THE game’s elite will assemble at Torrey Pines Golf Course this week for what should be another fascinating men’s US Open championship and one where Jon Rahm is expected to come good and secure his first Major title.
Of course, if the 26-year-old plays anywhere near like he did before he withdrew from the Memorial Tournament last week, it is more than likely that he will claim victory at the 121st US Open in San Diego next Sunday.
Notwithstanding this, and also with serious intentions of their own, is a bunch of players who will be just as determined and capable of walking away with the coveted silverware.
Among them will be world number one Dustin Johnson, four-time Major winner and twice a US Open champion Brooks Koepka, the resurgent Jordan Spieth, defending champion Bryson Dechambeau and world number two Justin Thomas, who won the Players Championship in the middle of March.
There is a long string of others who will also have the same appetite for success at Torrey Pines but will start with somewhat less backing. Northern Irishman Rory McIlroy is among those, as is Xander Schauffele, who has been knocking on the door at the Majors for a while now and shown more than enough consistency to suggest that his time is near.
Patrick Cantlay, who emerged with the Memorial title, and Collin Morikawa, who lost in that playoff at Muirfield Village Golf Club last Sunday, both figure in the discussion and could well upset the more fancied names.
But most folks have Rahm installed as their best pick. The Spaniard led the Memorial by six shots after the third round, but then withdrew after he was told a Covid-19 test had come back positive.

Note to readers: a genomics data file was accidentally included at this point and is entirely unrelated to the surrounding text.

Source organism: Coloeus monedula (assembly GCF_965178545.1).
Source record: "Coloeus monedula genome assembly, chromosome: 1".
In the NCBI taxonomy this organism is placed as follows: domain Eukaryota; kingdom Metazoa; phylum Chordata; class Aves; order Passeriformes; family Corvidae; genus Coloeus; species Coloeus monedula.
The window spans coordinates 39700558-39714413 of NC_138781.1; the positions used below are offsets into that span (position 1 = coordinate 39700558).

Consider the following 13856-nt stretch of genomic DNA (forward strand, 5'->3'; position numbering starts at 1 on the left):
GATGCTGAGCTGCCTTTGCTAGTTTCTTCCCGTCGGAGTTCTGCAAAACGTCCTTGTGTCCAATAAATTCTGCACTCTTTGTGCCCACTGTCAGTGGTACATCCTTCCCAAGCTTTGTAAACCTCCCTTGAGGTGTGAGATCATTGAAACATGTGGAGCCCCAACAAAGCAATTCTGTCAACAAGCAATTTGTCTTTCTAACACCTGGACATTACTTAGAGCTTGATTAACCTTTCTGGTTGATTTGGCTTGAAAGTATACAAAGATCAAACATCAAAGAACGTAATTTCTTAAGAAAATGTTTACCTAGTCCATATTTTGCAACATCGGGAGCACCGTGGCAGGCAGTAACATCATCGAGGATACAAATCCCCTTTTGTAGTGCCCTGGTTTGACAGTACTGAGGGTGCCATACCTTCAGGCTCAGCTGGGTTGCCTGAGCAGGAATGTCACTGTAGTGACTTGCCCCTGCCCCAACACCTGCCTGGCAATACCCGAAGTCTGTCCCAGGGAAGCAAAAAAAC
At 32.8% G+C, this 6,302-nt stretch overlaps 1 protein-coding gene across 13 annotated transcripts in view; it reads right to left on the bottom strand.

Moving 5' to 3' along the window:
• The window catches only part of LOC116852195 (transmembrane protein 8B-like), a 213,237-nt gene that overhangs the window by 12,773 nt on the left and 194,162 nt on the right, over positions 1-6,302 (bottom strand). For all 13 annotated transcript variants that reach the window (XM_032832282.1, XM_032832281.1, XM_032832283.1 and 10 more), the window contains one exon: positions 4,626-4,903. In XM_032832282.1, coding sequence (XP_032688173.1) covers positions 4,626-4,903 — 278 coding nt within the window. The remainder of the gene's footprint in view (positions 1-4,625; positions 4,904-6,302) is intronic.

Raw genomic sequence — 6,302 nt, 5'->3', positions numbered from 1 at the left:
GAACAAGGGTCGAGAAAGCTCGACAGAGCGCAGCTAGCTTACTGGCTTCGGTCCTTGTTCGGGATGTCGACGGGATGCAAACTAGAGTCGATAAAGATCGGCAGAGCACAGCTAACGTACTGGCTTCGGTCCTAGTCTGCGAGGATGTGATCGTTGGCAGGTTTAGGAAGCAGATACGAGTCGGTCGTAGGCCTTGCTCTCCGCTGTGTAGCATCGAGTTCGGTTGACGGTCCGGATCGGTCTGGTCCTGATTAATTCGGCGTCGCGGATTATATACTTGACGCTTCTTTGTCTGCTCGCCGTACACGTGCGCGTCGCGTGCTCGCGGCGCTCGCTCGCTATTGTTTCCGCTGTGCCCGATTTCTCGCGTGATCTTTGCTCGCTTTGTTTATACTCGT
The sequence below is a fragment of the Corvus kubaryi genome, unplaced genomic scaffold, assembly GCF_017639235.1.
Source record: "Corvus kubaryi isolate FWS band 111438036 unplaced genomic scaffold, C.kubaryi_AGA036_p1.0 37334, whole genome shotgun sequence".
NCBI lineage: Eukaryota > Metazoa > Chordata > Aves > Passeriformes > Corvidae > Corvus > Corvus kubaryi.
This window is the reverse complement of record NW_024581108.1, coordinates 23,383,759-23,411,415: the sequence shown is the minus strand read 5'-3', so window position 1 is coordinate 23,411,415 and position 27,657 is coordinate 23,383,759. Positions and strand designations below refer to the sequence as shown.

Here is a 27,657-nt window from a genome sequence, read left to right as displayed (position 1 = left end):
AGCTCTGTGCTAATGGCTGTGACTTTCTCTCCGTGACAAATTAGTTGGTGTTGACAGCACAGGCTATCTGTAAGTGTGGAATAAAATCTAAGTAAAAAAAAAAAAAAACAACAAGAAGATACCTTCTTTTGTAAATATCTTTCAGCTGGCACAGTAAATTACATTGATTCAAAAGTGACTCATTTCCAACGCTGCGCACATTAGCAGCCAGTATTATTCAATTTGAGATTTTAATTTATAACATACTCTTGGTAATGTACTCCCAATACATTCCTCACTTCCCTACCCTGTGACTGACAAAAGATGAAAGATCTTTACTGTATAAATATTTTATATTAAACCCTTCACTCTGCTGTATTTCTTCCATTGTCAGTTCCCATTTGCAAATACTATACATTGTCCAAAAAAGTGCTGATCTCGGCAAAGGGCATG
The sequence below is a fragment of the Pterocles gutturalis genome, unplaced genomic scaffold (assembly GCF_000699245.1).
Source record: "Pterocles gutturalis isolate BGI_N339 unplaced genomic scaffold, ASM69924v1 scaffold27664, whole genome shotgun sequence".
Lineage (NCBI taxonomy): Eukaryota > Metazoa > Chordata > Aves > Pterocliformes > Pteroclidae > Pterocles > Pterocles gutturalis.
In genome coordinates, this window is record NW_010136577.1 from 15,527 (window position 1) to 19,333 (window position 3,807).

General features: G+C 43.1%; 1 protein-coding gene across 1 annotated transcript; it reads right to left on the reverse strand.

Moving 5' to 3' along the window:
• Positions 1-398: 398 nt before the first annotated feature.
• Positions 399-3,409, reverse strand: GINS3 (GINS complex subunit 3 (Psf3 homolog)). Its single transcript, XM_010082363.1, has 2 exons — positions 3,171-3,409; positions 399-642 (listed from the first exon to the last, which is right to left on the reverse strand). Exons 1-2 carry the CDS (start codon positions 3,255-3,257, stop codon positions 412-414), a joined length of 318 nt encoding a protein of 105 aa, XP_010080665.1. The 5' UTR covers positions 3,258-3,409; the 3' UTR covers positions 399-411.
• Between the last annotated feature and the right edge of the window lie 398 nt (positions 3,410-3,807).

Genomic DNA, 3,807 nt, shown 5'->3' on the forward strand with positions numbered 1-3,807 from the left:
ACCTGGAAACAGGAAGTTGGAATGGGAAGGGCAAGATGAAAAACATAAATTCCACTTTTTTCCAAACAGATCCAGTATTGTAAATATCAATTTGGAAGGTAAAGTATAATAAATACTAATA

Rahm’s preparations will have been far from normal, given the enforced isolation, but one gets the feeling that he will still come out charging at full bore when things get underway on Thursday.
Just as many would love to see Rahm come through at Torrey Pines after what happened at Muirfield Village, so too will there be those who think it is time Johnson made his mark again.
The immensely talented and laid-back 36-year-old from South Carolina has two Major wins to his credit – the 2016 US Open and 2020 Masters. But many feel he has underachieved in a career that has yielded no fewer than 24 US PGA Tour titles to date. A second US Open triumph would go some way to fixing that this week.
Johnson failed to make the cut in this season’s first two Majors (Masters and PGA Championship). But he did start well enough (six-under) in the Palmetto Championship that is due to end today and which he is using as a tune-up for Torrey Pines.
He said at the Palmetto that he feels like he has been playing good all year but has just not “putted well” and his “short game’s been a little off” too.
Koepka, who finished runner-up to 50-year-old Phil Mickelson at the PGA Championship last month, always seems to play his best at the Majors for some reason and there is nothing to suggest that he will not win a third US Open here.
He played with a troubled knee at Kiawah Island last month, following surgery, and everything now points to it having healed even better since.
Koepka also played down his open rivalry with DeChambeau and said in an interview this week that it was “good for the game”.
Not everyone agrees with that, but if he can keep it off his mind and concentrate on the “right things” he could well have a say in who will be holding the trophy aloft on Sunday.
Four-time Major winner Spieth and DeChambeau are certainly in it, as is Cantlay, but Morikawa does stand out a bit more. He looks really comfortable on the big stage, just as he showed en route to his PGA Championship win that earned him his Major breakthrough victory last season.
Morikawa also won the WGC-Workday Championship in February for good measure, as did DeChambeau claim the Arnold Palmer Invitational in March and Spieth the Valero Texas Open title in April – a first win in almost four years on Tour.
But if most things go like so many believe they should, and will, then this must be Rahm’s US Open. The Spaniard, who became a father in April certainly has sentiment and form on his side. And with that sort of mix, good things, and trophies, often follow.